On August 25 Patrick Donahue of Bloomberg breathlessly informed us that a recent poll showed that Germans love Barack Obama. In a week where Obama's soft polling numbers with Americans who will do the actual voting, you'd be excused if you wondered who cared, but apparently Bloomberg thinks this Obama puffing "news" is worth reporting. It's more reason to be suspicious that the Old Media is in the tank for Barack Obama, in any case.
This particular Bloomberg story has little substance and is centered on a population that cannot even vote for Obama in the first place. Interestingly, however, this story makes no effort to contrast high polling numbers in Germany with the much softer support Obama finds in the U.S.A. At least such a comparison might have served a more newsworthy purpose.
On Sunday’s This Week on ABC, host George Stephanopoulos seemed to buy into the idea that Georgia provoked war with Russia as he asked guest Mitt Romney, "Didn’t President Saakashvili of Georgia bring some of this on himself by going into South Ossetia?" After Romney informed viewers that Georgian troops were deployed in response to violent attacks by South Ossetians, the ABC host followed up by asking Romney to respond to charges that the push, presumably by the United States, to expand NATO and build a missile defense system was perceived by Vladimir Putin as "belligerent and aggressive." Stephanopoulos: "How do you respond to the argument that by pushing for Georgia to be in NATO, by pushing for Ukraine to be in NATO, by putting a missile defense system in Czechoslovakia, this was seen as belligerent and aggressive by Putin and kind of brought him in?"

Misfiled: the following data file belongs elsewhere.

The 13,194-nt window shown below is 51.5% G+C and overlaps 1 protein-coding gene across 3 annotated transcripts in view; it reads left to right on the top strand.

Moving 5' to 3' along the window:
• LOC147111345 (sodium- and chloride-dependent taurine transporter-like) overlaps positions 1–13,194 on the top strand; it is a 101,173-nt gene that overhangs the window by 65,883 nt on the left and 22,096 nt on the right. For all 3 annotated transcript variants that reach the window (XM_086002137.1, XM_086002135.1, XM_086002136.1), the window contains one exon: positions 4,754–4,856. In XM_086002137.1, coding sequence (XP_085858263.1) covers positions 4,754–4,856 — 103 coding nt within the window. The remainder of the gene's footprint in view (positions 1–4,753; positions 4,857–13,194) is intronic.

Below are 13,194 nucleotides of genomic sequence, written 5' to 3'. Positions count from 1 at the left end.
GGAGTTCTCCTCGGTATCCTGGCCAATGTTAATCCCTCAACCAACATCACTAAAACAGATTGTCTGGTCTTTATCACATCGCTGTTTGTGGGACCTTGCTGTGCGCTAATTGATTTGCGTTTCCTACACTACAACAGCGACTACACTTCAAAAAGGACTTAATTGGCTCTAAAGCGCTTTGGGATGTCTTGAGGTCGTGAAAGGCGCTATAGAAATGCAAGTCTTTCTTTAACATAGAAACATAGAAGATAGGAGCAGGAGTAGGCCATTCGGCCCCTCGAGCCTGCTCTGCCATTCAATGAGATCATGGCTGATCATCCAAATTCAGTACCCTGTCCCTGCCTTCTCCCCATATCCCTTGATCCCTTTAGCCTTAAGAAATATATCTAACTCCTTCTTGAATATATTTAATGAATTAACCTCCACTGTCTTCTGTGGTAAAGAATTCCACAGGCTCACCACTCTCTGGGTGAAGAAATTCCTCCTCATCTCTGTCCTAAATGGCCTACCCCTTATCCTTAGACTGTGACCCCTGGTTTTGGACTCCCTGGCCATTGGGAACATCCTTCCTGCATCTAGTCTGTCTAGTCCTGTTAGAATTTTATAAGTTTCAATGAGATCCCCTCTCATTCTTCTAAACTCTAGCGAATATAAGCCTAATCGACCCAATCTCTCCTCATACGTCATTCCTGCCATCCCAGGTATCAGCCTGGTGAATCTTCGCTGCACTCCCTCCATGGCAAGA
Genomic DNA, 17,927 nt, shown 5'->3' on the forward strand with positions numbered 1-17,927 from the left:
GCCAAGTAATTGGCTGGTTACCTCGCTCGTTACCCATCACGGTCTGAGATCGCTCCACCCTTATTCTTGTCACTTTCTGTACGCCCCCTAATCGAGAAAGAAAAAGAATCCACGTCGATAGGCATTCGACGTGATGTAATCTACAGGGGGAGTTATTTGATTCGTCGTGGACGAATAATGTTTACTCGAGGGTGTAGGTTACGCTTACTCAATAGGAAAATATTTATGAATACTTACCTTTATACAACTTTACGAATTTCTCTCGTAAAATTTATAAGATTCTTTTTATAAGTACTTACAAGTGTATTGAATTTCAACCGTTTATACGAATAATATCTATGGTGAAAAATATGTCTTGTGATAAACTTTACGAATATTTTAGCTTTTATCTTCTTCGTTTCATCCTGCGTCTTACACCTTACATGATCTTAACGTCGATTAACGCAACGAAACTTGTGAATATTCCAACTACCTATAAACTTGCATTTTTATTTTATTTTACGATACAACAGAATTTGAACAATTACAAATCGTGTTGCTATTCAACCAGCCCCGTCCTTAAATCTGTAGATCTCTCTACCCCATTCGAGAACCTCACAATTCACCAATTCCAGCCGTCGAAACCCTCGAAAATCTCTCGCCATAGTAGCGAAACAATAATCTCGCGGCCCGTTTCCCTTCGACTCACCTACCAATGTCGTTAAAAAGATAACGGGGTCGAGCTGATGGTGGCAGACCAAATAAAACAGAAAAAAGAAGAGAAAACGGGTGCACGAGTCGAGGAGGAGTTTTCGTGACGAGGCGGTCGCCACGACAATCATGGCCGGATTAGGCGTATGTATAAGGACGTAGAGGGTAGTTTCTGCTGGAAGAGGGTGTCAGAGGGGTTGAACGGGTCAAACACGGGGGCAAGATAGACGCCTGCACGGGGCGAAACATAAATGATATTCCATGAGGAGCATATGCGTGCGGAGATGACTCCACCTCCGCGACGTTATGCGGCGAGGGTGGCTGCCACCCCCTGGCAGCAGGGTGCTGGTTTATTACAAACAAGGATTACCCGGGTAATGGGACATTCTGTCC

On Monday's Countdown show, MSNBC's Keith Olbermann blamed the Bush administration for the fighting between Russia and Georgia, charging that "the U.S. knowingly provoked Moscow for years by building up Georgia's military," and asked if "the administration essentially stoked the fires of this conflict by the way we contributed to the building up of Georgia and sort of encourage its president to do something like this." The MSNBC host was also distressed at the words of "neoconservatives" who favor a firm response against Russia, and referred to "troubling neocon echoes." Guest Flynt Leverett expressed his concern that "a very powerful group of neoconservative fellow travelers in the Democratic Party" would undermine Barack Obama's "more nuanced approach" to dealing with the situation as these neoconservative "elements" move into the Obama campaign. (Transcript follows)